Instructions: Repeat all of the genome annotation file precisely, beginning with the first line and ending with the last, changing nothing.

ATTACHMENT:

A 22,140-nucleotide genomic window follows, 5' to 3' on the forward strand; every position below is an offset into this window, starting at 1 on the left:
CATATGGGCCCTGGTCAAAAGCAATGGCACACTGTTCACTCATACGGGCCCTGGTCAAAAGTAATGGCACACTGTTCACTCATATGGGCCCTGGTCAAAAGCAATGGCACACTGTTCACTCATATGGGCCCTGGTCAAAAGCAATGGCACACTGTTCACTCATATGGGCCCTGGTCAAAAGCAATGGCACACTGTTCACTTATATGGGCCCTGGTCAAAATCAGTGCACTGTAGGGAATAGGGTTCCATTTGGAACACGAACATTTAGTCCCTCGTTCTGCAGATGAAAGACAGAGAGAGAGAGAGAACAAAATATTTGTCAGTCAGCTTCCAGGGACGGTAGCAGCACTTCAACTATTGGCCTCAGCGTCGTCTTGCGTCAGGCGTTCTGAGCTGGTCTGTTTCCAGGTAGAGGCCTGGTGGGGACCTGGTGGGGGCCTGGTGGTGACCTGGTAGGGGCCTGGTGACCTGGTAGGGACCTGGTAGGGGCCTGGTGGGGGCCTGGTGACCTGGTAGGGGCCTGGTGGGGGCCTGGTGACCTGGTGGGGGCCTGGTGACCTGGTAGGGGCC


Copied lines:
A 22,140-nucleotide genomic window follows, 5' to 3' on the forward strand; every position below is an offset into this window, starting at 1 on the left:
CATATGGGCCCTGGTCAAAAGCAATGGCACACTGTTCACTCATACGGGCCCTGGTCAAAAGTAATGGCACACTGTTCACTCATATGGGCCCTGGTCAAAAGCAATGGCACACTGTTCACTCATATGGGCCCTGGTCAAAAGCAATGGCACACTGTTCACTCATATGGGCCCTGGTCAAAAGCAATGGCACACTGTTCACTTATATGGGCCCTGGTCAAAATCAGTGCACTGTAGGGAATAGGGTTCCATTTGGAACACGAACATTTAGTCCCTCGTTCTGCAGATGAAAGACAGAGAGAGAGAGAGAACAAAATATTTGTCAGTCAGCTTCCAGGGACGGTAGCAGCACTTCAACTATTGGCCTCAGCGTCGTCTTGCGTCAGGCGTTCTGAGCTGGTCTGTTTCCAGGTAGAGGCCTGGTGGGGACCTGGTGGGGGCCTGGTGGTGACCTGGTAGGGGCCTGGTGACCTGGTAGGGACCTGGTAGGGGCCTGGTGGGGGCCTGGTGACCTGGTAGGGGCCTGGTGGGGGCCTGGTGACCTGGTGGGGGCCTGGTGACCTGGTAGGGGCC